Killaloe Tourist Attractions
The little town of Killaloe (Cill Dalua, "Dalua's Church") lies inland in southwestern Ireland, at the point where the Shannon emerges from Lough Derg and makes its way between the Arra Mountains and Slieve Bernagh into the Limerick Plain.A 13-arched bridge carries the R498 over the Shannon to Ballina (Tipperary county) and on to Limerick. Killaloe is a good center for water sports, including water skiing and trips in cabin cruisers.
St Flannan Cathedral
In Killaloe, St Flannan's Cathedral, built in 1185, occupies the site of an earlier church and incorporates its Romanesque doorway. Beside it is an interesting stone, one of the few in Ireland to bear an inscription in Viking runes and one in ogham with the same meaning: "A blessing on Thorgrim, who made this stone." Also within the precincts of the Cathedral is St Flannan's Oratory (12th century: National Monument), a small Romanesque church with a beautiful doorway and a well-preserved stone roof.
St Molua's Oratory
Near the Roman Catholic parish church of Killaloe is St Molua's Oratory (11th C.?; National Monument), with a nave and a stone-roofed chancel. This little church was re-erected here in 1929 after being removed from an island in the Shannon which was due to be submerged under a hydroelectric scheme.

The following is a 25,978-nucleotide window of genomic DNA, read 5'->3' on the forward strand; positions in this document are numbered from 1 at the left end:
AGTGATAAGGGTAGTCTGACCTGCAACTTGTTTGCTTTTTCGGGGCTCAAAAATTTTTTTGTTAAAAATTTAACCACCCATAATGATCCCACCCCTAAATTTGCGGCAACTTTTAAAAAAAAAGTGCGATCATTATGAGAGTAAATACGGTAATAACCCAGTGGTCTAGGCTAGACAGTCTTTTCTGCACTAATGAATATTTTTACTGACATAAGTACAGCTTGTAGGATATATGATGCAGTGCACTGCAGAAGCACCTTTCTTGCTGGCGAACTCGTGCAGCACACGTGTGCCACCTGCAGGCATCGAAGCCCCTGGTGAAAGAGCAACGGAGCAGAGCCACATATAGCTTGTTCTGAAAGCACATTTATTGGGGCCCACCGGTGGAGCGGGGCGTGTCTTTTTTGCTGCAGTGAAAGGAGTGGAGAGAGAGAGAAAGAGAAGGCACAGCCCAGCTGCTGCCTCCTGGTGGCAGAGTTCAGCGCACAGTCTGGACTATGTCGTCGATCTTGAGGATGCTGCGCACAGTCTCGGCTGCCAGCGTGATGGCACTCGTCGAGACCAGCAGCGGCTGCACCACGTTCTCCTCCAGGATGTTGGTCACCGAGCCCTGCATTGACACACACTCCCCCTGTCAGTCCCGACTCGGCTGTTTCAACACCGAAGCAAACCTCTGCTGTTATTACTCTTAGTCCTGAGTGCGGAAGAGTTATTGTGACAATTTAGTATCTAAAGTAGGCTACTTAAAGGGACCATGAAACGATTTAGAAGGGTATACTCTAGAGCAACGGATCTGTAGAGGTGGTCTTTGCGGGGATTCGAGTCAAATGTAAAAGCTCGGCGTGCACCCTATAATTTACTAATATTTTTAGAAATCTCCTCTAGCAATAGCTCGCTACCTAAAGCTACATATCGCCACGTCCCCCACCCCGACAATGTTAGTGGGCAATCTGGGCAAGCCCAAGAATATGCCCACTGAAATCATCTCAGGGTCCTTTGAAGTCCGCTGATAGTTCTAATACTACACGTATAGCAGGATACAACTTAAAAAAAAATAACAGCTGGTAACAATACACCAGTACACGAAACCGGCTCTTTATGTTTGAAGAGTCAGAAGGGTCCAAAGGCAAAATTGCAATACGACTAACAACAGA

Killaloe Heritage Centre
The theme of Celtic Ireland is brought to life at the Killaloe Heritage Centre. The birth place of Brian Boru (940-1014), the greatest High King of Ireland, is just a few miles from the Village. Visitors can trace the history of the arrival of Christianity and the monastic tradition, as well as the development of the Shannon River.
The surroundings of Killaloe have many interesting sights.
To the north of the town of Killaloe extends Lough Derg, a long straggling lough with the boundary between Clare county and Tipperary county running along the middle. A beautiful road, the R463, flanks the west side of the lough, passing the large fort of Beal Boru, from which King Brian Boru took his title, and continuing to Tuamgraney.
A beautiful road, the R463, flanks the west side of Lough Derg, passing the large fort of Beal Boru, from which King Brian Boru took his title, and continuing to Tuamgraney, which has an 11th century-12th C. church, the oldest in Ireland which is still used.The East Clare Heritage Centre, (opening times given), provides information about the region and organizes excursions to Holy Islands offshore.
The quickest way to reach Holy Island, also known as Inishcealtra, is from the Mountshannon Angler Centre (boats at the landing stage). In the seventh century St Caimin founded a monastery on the island, which was still being visited by pilgrims and penitents at the end of the 17th C. It is now a peaceful and charming little spot, with five churches, an 80ft/24m high round tower, a hermit's cell and a churchyard with numerous crosses and inscribed stones (all National Monuments).
After branching off to Tulla, the R468 runs north to Feakle, continuing into the beautiful valley of Lough Graney, which is famous for its pike.